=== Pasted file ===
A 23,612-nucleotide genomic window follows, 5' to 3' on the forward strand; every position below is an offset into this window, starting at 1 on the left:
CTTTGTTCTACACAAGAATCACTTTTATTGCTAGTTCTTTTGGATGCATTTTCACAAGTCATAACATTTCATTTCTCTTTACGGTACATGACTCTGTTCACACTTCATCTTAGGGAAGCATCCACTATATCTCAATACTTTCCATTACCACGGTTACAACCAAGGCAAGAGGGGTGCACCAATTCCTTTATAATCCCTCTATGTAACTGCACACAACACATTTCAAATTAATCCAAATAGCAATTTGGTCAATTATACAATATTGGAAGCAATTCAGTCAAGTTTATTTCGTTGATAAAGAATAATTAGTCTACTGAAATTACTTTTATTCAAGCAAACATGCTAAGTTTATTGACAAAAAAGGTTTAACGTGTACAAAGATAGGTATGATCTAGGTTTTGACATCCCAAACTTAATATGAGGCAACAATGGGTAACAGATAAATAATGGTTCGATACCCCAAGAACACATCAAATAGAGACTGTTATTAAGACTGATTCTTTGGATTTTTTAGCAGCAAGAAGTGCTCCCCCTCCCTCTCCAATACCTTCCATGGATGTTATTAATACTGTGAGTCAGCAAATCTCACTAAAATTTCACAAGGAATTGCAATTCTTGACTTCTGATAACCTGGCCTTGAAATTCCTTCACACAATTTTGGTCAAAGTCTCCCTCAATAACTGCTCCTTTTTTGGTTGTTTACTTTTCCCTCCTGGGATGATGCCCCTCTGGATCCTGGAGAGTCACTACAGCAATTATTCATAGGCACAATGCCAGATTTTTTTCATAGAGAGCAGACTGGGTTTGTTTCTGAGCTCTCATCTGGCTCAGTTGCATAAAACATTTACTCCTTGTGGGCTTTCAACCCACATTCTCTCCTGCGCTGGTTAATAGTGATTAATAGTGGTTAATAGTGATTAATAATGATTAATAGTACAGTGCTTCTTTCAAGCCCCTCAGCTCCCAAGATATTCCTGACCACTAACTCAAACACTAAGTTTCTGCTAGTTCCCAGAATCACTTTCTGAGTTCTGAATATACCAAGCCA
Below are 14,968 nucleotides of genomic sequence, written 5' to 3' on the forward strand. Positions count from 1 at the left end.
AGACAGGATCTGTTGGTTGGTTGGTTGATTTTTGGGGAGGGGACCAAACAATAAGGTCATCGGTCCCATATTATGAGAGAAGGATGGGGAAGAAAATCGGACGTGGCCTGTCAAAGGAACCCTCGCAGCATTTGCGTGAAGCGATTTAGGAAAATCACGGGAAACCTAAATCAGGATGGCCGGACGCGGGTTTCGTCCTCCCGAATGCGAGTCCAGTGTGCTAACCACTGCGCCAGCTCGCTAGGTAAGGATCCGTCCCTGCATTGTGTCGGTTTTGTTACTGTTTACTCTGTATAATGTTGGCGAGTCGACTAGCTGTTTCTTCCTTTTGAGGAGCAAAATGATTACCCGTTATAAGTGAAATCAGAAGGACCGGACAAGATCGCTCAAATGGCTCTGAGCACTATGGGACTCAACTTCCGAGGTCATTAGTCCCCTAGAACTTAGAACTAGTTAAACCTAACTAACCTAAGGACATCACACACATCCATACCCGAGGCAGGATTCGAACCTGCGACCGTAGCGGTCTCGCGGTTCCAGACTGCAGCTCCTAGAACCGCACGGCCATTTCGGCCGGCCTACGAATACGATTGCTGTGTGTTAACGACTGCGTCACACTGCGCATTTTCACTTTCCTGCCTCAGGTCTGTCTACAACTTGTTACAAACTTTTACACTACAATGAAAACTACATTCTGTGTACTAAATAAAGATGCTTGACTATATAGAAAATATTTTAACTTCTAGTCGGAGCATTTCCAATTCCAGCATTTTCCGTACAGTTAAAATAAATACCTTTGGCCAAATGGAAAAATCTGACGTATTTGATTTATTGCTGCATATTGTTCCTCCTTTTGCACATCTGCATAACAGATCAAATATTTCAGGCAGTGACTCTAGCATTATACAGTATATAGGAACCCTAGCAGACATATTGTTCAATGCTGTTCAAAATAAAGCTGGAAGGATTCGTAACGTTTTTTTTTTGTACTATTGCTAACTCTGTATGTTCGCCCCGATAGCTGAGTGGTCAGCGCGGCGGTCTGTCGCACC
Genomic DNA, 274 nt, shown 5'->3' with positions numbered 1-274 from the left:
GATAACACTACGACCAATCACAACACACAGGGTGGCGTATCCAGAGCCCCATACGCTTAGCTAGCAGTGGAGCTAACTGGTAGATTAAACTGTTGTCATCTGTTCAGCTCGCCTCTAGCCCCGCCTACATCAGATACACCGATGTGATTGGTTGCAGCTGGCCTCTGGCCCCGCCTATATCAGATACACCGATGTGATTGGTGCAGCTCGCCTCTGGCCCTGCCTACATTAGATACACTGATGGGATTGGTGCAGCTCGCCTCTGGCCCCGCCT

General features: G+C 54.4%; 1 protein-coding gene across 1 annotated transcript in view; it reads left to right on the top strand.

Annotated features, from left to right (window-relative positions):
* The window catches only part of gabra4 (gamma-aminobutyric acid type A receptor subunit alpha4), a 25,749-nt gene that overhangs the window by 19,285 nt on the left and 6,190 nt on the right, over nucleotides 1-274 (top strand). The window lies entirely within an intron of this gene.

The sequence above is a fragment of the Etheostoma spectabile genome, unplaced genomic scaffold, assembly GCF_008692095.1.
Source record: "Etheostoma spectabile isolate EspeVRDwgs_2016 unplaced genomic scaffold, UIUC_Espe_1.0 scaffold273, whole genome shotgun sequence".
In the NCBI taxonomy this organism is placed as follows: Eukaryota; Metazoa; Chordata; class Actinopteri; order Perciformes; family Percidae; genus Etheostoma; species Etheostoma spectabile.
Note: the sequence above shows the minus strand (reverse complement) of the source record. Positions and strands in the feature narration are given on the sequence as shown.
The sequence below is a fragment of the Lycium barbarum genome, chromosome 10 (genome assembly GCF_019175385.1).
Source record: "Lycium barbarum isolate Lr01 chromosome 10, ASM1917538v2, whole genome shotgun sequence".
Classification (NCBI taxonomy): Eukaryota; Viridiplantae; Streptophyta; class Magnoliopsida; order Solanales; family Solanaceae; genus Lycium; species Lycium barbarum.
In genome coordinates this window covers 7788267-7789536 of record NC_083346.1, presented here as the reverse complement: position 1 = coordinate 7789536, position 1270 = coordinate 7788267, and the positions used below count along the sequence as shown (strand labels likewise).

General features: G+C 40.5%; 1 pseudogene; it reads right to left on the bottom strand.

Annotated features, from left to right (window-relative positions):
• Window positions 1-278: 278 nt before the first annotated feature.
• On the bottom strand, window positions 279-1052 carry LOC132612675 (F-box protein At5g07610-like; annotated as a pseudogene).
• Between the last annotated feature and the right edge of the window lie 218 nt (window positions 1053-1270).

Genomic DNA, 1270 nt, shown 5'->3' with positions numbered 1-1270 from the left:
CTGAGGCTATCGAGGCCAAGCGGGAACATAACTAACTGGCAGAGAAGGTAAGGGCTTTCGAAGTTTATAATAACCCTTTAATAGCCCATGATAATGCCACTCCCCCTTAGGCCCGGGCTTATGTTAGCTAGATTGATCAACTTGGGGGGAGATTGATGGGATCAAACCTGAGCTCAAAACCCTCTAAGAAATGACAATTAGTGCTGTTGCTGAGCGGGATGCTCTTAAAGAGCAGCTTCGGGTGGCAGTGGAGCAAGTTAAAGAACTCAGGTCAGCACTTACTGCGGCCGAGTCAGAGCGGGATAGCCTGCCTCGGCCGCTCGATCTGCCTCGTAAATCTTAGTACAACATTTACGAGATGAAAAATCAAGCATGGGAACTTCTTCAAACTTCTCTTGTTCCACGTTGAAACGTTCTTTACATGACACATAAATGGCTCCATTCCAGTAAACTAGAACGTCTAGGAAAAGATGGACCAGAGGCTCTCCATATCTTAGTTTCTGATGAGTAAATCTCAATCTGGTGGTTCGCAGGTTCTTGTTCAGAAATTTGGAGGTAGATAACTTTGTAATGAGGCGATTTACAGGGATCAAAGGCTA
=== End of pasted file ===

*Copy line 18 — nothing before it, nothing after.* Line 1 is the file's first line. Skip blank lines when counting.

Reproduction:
General features: G+C 40.5%; 1 pseudogene; it reads right to left on the bottom strand.